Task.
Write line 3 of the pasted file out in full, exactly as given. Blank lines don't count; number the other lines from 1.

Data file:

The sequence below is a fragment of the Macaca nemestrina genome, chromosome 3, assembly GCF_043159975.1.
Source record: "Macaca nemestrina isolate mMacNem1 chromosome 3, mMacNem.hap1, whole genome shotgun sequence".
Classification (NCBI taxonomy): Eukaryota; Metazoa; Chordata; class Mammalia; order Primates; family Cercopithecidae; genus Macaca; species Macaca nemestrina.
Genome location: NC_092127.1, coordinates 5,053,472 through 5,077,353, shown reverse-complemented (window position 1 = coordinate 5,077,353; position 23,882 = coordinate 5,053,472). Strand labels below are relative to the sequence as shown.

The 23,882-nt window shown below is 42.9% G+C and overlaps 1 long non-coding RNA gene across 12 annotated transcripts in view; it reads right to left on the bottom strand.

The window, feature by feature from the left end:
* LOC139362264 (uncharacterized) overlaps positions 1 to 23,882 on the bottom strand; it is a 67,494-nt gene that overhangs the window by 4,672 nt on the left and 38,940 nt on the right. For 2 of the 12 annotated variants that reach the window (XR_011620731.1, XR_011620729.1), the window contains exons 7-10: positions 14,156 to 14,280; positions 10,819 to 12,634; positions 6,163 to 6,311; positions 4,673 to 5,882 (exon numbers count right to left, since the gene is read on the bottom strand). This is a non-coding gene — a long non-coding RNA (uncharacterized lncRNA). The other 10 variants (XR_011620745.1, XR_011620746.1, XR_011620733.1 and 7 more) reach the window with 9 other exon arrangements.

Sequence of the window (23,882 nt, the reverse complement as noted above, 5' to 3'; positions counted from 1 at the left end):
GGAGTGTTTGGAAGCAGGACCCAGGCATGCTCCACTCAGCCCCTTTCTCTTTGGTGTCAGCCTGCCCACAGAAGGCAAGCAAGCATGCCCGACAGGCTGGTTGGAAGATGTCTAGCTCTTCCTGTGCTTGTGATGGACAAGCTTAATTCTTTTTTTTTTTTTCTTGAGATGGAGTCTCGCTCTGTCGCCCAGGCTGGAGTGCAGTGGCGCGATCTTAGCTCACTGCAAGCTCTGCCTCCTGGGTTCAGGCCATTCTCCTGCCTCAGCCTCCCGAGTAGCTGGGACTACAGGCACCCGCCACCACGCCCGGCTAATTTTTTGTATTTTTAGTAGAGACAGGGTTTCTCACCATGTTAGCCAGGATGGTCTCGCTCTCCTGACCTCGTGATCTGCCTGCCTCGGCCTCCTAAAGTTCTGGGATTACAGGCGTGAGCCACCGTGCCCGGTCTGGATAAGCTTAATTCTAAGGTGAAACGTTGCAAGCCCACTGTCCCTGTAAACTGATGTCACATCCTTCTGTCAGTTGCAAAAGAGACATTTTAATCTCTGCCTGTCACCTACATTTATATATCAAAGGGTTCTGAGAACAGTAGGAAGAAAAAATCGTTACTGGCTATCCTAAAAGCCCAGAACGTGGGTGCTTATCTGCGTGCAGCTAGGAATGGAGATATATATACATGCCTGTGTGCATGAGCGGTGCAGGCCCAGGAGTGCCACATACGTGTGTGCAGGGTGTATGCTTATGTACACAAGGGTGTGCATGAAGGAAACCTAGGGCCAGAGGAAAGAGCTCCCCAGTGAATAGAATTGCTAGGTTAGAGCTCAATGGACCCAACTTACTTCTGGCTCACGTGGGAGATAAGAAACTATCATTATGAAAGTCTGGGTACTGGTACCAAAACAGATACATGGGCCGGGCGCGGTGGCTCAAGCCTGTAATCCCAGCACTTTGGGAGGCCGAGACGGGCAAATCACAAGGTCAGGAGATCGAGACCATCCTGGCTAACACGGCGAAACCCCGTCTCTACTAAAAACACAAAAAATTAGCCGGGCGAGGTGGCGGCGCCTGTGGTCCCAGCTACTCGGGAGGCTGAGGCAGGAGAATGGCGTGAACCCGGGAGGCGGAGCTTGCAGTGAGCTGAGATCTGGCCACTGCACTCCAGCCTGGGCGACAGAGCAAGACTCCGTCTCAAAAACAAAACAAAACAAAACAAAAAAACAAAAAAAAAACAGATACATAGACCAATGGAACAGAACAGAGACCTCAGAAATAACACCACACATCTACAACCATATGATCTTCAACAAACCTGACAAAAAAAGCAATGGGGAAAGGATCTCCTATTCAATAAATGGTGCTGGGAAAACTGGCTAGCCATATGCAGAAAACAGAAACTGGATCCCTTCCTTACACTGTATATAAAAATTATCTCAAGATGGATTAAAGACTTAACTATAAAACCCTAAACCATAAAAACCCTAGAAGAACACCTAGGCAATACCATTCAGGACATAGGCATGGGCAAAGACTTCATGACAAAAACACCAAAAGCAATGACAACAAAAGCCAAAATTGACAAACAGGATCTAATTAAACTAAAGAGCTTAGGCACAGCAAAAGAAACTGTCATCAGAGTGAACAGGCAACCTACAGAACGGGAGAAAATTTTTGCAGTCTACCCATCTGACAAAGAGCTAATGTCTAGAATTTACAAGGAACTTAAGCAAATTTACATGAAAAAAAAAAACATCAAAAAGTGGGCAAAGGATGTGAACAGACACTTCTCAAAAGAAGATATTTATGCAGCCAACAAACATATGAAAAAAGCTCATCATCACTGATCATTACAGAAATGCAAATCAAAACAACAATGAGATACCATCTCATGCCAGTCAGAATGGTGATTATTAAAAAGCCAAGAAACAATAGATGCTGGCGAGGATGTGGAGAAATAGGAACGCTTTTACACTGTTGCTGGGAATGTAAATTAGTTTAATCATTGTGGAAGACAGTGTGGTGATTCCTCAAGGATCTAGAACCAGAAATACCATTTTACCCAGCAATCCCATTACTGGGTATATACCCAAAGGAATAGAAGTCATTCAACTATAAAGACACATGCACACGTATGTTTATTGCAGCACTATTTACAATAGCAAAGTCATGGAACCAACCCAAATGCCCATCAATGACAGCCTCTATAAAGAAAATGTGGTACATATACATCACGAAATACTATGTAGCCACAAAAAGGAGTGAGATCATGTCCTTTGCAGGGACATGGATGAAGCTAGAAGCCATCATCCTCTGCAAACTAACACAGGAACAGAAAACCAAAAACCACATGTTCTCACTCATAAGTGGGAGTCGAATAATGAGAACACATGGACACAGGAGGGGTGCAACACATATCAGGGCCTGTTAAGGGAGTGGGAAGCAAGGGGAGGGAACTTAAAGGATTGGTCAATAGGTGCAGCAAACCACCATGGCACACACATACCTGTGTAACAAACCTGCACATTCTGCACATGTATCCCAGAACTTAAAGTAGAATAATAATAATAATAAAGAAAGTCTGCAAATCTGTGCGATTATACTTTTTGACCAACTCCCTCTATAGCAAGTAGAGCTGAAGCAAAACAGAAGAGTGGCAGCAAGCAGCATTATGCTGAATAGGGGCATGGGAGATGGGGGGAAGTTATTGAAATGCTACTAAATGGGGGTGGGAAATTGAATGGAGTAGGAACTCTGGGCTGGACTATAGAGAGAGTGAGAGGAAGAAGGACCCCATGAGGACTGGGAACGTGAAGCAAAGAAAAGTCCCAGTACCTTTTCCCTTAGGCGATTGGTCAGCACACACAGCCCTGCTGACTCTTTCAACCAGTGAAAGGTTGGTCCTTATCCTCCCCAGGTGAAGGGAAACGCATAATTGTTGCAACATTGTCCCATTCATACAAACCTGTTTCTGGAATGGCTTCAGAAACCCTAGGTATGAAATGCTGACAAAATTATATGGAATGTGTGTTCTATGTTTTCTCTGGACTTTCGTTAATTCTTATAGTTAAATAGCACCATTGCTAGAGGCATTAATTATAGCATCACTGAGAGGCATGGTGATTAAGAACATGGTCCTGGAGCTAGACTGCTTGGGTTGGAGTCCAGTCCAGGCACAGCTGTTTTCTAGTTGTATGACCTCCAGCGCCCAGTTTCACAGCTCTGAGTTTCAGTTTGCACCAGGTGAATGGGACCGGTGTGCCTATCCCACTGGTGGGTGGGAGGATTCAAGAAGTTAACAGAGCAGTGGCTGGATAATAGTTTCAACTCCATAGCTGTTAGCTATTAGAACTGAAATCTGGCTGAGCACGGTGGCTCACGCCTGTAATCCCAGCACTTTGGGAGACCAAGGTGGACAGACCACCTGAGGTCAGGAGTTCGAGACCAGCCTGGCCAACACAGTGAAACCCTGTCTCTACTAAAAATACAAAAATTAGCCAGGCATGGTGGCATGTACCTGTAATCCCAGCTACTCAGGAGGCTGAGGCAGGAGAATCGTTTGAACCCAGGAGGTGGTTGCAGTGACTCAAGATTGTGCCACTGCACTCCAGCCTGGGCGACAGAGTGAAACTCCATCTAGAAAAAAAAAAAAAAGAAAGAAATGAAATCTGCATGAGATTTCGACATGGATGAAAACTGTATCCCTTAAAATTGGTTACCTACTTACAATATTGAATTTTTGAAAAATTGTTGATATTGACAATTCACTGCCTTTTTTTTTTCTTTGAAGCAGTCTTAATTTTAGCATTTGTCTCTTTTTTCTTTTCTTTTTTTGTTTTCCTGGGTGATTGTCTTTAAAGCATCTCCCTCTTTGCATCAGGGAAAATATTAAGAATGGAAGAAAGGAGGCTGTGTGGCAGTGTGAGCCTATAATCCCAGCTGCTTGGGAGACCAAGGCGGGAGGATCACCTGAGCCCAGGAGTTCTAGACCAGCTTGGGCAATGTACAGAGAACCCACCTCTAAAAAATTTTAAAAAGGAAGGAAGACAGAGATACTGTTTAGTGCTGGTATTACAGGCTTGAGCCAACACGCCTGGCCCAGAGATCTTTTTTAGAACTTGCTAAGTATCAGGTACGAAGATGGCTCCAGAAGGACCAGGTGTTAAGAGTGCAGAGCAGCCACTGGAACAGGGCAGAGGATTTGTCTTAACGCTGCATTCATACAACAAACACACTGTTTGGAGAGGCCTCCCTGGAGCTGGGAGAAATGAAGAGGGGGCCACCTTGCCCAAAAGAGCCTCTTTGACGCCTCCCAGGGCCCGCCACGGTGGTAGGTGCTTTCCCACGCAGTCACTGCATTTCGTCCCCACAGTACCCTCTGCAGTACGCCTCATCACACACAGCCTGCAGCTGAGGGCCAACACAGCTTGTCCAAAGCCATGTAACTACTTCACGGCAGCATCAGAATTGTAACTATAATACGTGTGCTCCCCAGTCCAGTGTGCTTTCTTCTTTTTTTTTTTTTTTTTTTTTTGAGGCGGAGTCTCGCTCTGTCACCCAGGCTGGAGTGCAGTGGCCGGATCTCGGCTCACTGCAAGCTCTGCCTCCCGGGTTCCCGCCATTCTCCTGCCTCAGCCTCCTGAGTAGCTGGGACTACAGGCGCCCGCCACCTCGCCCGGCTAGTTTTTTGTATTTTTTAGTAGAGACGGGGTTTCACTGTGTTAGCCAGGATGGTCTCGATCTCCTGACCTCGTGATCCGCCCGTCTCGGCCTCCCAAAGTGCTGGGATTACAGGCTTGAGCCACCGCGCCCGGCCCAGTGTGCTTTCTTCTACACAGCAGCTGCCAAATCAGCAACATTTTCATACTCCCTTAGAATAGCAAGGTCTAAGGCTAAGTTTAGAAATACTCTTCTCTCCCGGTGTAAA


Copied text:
Classification (NCBI taxonomy): Eukaryota; Metazoa; Chordata; class Mammalia; order Primates; family Cercopithecidae; genus Macaca; species Macaca nemestrina.